At the August 27th meeting of the Salem City Council, the Council set a new precedent when they voted six to three to take positions on four ballot measures that Oregonians will decide in the November 6th election. Included was Ballot Measure 105, which the Council voted to oppose. Measure 105 would repeal Oregon’s so-called “sanctuary law” prohibiting state and local law enforcement from assisting with enforcement of Federal immigration laws.
Interested citizens packed the Council chamber and presented about an hour of testimony, mostly addressing Measure 105. There was no testimony in favor of Measure 105.
The three Councilors who voted against taking positions on the four measures, Councilors Nanke, Lewis and McCoid, argued strongly that it was inappropriate for a city council to take positions on measures that are to be decided by the people.
“We are a republic, so we are representing the voters at the city council level,” said Councilor Nanke, “ [but] this is something that is going to all voters — so I support some [and] I oppose some of the positions on different things … but we’ve never done this before — why don’t we endorse some candidates? It is not our place because it is also up to the voters.”
Later in the debate, Assistant City Manager Kasey Duncan confirmed that in his seven years with the City, the Council had never taken a position on a ballot measure.
But Councilor Nanke’s argument is weak, and for several reasons.
First, the Salem City Council routinely takes positions on changes in state law that are being considered by the Legislature. The Council adopts “Legislative Policy Statements” to guide City staff and lobbyists hired by the City to advocate for and against bills that would have an impact on the City and its residents. The most recent of these was five pages long and addressed a myriad of issues dealing with economic development, public safety, land use, and the environment.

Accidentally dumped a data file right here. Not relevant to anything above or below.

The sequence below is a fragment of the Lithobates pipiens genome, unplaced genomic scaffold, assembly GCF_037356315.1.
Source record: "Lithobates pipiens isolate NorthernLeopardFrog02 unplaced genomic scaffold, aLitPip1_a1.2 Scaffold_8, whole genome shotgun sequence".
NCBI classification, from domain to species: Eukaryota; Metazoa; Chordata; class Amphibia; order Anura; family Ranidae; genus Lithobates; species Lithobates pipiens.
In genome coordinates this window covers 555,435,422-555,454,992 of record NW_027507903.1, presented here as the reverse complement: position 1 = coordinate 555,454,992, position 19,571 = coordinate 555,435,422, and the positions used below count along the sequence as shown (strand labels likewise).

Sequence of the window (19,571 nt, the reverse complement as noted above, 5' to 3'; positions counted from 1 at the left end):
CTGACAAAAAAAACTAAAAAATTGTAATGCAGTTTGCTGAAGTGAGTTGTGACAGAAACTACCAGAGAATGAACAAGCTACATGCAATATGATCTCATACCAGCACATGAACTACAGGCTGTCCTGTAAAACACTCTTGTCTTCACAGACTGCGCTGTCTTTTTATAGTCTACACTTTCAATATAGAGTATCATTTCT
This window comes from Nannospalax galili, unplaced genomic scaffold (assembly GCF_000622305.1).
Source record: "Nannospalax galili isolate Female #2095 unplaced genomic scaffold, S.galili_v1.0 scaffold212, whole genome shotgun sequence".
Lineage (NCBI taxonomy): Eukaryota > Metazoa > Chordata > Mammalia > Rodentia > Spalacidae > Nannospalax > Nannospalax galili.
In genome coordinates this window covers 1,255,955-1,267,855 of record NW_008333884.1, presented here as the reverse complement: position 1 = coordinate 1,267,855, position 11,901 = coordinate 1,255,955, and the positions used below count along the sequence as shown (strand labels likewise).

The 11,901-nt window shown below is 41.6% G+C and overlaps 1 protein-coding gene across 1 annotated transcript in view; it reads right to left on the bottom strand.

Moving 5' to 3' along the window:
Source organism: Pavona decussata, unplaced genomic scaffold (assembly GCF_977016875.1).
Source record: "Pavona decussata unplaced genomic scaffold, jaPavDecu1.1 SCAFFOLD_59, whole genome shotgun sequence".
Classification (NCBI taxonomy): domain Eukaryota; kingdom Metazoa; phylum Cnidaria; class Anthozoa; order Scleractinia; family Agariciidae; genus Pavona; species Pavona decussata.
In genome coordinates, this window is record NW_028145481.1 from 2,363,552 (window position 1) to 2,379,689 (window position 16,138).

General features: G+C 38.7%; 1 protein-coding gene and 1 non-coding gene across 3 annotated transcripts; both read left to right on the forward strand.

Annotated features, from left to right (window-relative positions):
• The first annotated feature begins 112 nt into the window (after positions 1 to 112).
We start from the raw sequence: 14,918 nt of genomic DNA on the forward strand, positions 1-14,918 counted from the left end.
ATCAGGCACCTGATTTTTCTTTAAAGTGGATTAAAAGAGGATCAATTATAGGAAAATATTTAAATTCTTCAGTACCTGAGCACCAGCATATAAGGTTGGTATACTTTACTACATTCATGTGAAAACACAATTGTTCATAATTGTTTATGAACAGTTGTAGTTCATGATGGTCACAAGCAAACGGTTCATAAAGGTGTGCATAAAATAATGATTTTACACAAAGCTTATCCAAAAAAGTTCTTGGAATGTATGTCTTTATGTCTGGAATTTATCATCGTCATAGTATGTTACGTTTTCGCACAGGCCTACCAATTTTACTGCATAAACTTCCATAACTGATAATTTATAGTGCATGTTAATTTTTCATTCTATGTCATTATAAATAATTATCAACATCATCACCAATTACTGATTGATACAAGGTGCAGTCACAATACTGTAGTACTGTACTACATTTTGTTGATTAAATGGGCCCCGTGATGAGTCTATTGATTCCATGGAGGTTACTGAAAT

The four measures the Council addressed on August 27th would also change state law in ways that would impact the City and its residents. In the case of Measure 105, passage could have profound implications for the way our police department operates, and could put the lives of thousands of residents at risk.
A change in state law is a change in state law, regardless of whether it results from a vote in the Legislature or a vote of the people. To distinguish between the two, as Councilors Nanke, Lewis and McCoid wanted to do, makes no sense.
Another reason Nanke’s argument is weak when it comes to Measure 105 is that this measure, if passed, would directly nullify longstanding policies of the City of Salem. City Council Policy A-9 was passed shortly after the passage of the state “sanctuary” law two decades ago, and it was reaffirmed by a resolution passed unanimously by the Council on February 27, 2017, that says “the use of City funds, personnel or equipment for the enforcement of federal immigration law is prohibited.” Councilors Nanke, Lewis and McCoid all voted for that resolution. Why do they not think they need to defend it?
Another reason for the Council not to be bound by past precedent, but to set a new precedent, particularly when it comes to Measure 105, was stated eloquently by Councilor Sally Cook who noted that, “These are truly strange times.” She went on to say that, “Though we have never, to the institutional knowledge of this body taken stances on certain measures … at some point these decisions are not political, they become obligatory, they become an obligation of someone that’s a member and representative of my community to not politicize, but to stand with people, and to be unified — we’re linking arms and we’re together.”